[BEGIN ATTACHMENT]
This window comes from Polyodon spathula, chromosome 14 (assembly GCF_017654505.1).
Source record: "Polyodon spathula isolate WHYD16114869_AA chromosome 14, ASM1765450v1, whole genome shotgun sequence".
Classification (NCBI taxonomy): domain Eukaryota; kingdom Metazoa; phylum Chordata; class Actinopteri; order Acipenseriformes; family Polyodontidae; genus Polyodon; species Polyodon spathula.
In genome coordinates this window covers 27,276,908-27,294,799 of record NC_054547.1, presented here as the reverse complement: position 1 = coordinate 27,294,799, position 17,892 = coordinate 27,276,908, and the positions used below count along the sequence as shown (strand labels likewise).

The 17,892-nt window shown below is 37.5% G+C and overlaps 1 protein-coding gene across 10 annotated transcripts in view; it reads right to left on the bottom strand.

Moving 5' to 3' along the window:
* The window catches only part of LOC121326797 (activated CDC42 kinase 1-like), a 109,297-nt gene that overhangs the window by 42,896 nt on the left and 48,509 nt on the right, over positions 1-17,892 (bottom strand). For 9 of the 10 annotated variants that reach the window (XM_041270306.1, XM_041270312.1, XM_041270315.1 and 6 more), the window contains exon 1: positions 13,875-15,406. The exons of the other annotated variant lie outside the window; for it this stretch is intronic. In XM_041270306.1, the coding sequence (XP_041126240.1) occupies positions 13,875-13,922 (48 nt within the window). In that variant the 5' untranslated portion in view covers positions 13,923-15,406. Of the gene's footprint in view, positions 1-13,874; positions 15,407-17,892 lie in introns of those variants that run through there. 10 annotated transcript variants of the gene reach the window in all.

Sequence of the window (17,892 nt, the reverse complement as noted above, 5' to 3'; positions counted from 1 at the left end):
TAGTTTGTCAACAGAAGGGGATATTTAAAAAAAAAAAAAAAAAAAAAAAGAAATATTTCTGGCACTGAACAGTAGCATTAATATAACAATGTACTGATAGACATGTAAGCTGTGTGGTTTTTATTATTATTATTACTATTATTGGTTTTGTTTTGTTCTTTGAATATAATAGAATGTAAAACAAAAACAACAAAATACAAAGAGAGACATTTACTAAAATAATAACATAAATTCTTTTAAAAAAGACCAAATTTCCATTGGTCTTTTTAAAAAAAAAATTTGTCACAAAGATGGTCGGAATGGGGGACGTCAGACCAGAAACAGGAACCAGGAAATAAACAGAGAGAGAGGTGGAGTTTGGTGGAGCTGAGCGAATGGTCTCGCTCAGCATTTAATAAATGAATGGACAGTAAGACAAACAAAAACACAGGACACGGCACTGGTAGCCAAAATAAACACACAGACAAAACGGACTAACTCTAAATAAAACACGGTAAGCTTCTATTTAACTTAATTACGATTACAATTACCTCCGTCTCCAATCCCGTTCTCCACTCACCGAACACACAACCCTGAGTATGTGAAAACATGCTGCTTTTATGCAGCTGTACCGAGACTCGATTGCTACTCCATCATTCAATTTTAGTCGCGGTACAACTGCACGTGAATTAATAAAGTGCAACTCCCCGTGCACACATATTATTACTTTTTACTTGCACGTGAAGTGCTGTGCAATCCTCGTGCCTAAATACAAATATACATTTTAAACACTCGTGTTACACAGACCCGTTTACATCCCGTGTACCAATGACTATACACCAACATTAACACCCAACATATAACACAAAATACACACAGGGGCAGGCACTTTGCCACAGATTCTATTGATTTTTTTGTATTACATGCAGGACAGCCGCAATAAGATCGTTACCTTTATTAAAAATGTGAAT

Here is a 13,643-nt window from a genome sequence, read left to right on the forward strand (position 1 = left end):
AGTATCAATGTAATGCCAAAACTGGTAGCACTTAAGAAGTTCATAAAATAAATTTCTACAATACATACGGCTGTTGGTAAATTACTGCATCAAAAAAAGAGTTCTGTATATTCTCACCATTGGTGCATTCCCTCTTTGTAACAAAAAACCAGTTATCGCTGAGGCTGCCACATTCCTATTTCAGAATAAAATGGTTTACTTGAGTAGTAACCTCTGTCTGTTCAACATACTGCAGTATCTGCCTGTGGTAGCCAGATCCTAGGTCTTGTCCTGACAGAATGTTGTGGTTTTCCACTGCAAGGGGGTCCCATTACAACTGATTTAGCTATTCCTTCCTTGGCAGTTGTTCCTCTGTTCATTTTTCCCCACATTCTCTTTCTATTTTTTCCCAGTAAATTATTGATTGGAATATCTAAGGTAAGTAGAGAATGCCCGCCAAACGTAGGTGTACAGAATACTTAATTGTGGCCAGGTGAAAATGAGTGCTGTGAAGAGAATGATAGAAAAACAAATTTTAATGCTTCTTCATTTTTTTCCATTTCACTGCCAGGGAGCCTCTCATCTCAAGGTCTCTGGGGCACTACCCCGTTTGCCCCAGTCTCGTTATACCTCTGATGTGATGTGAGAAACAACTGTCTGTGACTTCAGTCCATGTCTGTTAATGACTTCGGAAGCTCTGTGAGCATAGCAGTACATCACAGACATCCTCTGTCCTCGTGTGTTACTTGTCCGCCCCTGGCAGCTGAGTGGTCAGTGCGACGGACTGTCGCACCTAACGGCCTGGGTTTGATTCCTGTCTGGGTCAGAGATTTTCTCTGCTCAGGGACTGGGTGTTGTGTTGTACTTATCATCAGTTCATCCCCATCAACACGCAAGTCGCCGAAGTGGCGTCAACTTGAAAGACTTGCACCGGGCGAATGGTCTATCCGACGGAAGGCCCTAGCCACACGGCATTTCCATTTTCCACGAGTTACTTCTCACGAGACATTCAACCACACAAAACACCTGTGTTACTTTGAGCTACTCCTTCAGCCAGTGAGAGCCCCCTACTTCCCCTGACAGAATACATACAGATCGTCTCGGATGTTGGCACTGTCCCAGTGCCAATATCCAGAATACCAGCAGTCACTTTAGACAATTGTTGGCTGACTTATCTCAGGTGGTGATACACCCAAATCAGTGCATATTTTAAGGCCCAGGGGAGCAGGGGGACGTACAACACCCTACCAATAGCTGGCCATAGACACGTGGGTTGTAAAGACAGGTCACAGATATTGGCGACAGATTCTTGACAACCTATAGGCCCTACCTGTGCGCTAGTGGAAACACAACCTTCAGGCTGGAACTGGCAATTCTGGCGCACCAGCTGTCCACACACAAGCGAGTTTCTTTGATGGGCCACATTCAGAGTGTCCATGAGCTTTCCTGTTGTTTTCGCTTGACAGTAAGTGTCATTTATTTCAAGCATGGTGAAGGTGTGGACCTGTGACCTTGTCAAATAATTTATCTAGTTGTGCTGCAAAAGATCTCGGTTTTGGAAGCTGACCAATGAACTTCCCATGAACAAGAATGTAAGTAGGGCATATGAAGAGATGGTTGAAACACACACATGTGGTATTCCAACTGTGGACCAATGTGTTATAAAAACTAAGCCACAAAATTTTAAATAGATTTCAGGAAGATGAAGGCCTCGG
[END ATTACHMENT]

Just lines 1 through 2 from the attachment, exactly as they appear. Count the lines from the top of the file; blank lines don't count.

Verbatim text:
This window comes from Polyodon spathula, chromosome 14 (assembly GCF_017654505.1).
Source record: "Polyodon spathula isolate WHYD16114869_AA chromosome 14, ASM1765450v1, whole genome shotgun sequence".